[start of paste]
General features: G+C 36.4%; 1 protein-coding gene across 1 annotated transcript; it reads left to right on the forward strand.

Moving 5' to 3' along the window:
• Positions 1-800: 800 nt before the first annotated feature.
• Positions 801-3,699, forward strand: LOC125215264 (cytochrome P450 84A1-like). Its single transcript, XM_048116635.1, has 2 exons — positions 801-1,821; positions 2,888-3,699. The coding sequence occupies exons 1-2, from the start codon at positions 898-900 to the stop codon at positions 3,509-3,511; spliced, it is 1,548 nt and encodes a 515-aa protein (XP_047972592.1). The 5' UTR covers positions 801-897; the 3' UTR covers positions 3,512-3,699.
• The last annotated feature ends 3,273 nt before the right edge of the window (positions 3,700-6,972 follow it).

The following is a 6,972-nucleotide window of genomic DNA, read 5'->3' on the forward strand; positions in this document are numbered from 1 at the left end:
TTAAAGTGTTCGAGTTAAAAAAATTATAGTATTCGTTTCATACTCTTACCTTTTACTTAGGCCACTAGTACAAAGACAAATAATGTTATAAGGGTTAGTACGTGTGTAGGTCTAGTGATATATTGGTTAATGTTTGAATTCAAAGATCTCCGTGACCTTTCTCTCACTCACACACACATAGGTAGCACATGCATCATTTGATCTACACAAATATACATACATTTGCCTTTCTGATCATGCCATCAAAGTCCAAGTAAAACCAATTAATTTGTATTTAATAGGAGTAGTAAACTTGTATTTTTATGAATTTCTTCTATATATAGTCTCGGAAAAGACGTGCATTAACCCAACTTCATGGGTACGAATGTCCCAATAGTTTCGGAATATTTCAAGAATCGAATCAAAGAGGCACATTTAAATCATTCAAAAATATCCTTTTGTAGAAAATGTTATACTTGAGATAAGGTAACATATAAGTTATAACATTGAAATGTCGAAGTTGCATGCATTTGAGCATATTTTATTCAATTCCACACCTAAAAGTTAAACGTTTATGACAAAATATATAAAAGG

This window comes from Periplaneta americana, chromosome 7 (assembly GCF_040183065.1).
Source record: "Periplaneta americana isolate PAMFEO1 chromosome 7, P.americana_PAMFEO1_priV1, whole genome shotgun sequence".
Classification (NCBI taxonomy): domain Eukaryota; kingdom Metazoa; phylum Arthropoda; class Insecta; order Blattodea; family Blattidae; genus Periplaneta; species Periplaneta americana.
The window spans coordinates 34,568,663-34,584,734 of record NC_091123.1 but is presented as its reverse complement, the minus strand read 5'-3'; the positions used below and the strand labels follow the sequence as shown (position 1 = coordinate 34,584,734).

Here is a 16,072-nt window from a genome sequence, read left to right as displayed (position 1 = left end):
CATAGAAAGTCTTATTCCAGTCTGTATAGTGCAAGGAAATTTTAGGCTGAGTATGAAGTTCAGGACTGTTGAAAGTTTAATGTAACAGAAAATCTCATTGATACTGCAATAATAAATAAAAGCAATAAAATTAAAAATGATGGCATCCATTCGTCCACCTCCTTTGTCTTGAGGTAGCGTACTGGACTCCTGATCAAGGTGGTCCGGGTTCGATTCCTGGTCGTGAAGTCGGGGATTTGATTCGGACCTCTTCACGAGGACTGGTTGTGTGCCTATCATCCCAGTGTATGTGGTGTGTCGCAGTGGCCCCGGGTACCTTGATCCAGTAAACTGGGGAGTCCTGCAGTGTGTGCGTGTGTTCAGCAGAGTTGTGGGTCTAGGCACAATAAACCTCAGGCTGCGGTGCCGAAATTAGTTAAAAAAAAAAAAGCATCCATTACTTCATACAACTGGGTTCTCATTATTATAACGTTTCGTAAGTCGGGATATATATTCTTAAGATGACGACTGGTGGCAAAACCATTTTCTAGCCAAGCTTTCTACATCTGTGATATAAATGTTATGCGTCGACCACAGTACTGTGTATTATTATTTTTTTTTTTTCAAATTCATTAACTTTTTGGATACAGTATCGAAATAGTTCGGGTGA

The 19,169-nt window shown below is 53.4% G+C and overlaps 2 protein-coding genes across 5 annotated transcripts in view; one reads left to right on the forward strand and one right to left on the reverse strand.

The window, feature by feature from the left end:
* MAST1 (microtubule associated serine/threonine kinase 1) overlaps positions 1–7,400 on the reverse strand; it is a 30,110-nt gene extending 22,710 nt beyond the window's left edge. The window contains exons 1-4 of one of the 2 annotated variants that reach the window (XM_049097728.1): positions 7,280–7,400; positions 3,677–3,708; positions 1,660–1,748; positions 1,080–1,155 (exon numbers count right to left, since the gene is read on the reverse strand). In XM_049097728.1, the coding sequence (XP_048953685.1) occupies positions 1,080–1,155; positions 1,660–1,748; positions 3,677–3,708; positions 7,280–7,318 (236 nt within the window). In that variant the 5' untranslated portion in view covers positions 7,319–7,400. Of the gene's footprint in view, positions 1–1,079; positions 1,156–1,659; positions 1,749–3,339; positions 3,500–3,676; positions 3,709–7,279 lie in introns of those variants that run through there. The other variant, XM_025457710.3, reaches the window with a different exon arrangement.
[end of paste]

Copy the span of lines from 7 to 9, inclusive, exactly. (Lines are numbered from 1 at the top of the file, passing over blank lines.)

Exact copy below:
TTAAAGTGTTCGAGTTAAAAAAATTATAGTATTCGTTTCATACTCTTACCTTTTACTTAGGCCACTAGTACAAAGACAAATAATGTTATAAGGGTTAGTACGTGTGTAGGTCTAGTGATATATTGGTTAATGTTTGAATTCAAAGATCTCCGTGACCTTTCTCTCACTCACACACACATAGGTAGCACATGCATCATTTGATCTACACAAATATACATACATTTGCCTTTCTGATCATGCCATCAAAGTCCAAGTAAAACCAATTAATTTGTATTTAATAGGAGTAGTAAACTTGTATTTTTATGAATTTCTTCTATATATAGTCTCGGAAAAGACGTGCATTAACCCAACTTCATGGGTACGAATGTCCCAATAGTTTCGGAATATTTCAAGAATCGAATCAAAGAGGCACATTTAAATCATTCAAAAATATCCTTTTGTAGAAAATGTTATACTTGAGATAAGGTAACATATAAGTTATAACATTGAAATGTCGAAGTTGCATGCATTTGAGCATATTTTATTCAATTCCACACCTAAAAGTTAAACGTTTATGACAAAATATATAAAAGG

This window comes from Periplaneta americana, chromosome 7 (assembly GCF_040183065.1).
Source record: "Periplaneta americana isolate PAMFEO1 chromosome 7, P.americana_PAMFEO1_priV1, whole genome shotgun sequence".